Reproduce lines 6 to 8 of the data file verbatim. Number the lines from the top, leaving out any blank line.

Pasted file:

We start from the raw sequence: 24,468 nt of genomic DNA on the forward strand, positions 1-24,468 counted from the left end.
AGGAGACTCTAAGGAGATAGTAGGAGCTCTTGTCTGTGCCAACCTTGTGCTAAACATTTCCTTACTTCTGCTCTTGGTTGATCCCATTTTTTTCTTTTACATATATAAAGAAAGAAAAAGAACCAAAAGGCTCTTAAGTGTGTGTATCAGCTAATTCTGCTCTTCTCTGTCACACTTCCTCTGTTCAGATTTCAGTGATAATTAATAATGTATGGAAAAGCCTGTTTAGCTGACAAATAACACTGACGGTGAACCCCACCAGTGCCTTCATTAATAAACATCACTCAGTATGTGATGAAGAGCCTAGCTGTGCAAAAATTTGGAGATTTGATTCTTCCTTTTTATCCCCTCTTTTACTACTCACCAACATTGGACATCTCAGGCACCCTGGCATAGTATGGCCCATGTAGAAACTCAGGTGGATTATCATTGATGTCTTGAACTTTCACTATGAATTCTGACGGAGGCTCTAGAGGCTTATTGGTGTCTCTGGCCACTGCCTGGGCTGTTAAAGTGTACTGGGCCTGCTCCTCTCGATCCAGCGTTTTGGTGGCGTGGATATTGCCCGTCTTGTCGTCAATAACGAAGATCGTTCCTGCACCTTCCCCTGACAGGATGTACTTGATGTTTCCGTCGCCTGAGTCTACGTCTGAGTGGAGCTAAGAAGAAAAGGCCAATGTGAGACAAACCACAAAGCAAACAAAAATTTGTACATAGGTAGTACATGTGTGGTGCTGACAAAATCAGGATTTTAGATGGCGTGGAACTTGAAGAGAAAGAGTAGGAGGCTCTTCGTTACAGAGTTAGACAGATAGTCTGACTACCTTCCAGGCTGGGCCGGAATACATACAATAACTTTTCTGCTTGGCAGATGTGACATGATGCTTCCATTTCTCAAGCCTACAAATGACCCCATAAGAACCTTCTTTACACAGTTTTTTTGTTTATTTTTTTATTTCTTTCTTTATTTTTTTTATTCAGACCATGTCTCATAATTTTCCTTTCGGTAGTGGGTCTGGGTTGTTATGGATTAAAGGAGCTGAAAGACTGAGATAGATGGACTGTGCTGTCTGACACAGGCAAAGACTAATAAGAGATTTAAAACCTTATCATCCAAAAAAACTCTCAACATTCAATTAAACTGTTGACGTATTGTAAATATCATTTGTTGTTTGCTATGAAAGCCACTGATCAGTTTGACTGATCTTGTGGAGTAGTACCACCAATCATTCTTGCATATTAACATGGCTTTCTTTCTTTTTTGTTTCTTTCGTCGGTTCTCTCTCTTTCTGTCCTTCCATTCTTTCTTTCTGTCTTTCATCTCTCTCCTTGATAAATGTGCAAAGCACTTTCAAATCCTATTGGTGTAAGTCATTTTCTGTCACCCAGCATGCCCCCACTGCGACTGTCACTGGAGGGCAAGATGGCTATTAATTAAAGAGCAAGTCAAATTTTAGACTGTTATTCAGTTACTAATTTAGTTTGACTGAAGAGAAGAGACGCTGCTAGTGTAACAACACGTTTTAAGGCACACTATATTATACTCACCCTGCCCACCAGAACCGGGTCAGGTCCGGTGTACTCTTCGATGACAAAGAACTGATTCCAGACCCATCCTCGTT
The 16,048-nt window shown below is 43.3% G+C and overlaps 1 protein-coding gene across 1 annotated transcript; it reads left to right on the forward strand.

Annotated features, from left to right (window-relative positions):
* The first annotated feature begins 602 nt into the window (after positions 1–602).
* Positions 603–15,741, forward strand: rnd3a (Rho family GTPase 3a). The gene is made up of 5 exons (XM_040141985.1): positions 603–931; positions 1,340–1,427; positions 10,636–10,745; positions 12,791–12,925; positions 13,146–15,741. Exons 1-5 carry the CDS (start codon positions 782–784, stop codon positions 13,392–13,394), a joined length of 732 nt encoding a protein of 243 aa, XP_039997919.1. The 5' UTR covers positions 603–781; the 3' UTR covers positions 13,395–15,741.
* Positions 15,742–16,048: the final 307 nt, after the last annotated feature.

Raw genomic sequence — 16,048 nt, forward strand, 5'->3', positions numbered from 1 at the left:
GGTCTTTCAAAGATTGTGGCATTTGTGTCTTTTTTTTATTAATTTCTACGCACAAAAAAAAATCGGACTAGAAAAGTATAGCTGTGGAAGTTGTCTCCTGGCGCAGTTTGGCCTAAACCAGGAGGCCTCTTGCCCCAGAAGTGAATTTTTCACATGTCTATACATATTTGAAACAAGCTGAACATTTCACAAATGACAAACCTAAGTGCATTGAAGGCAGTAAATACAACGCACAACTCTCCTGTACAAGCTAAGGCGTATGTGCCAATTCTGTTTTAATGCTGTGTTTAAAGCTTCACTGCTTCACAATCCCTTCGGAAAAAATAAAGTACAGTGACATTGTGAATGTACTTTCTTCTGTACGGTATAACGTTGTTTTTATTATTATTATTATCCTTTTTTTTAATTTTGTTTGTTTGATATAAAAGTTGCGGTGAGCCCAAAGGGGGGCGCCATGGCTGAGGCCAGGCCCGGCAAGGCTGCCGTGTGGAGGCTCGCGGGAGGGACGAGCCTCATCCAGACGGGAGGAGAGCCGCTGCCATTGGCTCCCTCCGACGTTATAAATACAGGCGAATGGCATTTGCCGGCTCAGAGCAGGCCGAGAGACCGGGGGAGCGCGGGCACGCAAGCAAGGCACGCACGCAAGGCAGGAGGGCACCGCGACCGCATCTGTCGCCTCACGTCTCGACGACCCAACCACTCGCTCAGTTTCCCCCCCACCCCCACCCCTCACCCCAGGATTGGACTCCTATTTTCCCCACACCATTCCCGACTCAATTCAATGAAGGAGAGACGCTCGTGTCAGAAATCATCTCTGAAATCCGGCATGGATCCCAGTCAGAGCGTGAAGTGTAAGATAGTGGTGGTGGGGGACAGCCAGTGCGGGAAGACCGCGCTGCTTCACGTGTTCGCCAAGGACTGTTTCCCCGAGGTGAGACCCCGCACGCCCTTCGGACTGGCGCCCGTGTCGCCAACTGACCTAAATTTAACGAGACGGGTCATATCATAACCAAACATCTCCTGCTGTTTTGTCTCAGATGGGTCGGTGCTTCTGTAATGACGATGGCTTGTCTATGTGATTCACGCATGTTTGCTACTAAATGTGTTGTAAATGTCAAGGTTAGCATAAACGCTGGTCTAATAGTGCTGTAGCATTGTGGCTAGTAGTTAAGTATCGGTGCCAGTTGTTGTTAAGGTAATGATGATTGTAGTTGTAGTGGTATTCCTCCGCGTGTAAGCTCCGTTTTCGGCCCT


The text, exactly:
* Positions 603–15,741, forward strand: rnd3a (Rho family GTPase 3a). The gene is made up of 5 exons (XM_040141985.1): positions 603–931; positions 1,340–1,427; positions 10,636–10,745; positions 12,791–12,925; positions 13,146–15,741. Exons 1-5 carry the CDS (start codon positions 782–784, stop codon positions 13,392–13,394), a joined length of 732 nt encoding a protein of 243 aa, XP_039997919.1. The 5' UTR covers positions 603–781; the 3' UTR covers positions 13,395–15,741.
* Positions 15,742–16,048: the final 307 nt, after the last annotated feature.

Raw genomic sequence — 16,048 nt, forward strand, 5'->3', positions numbered from 1 at the left: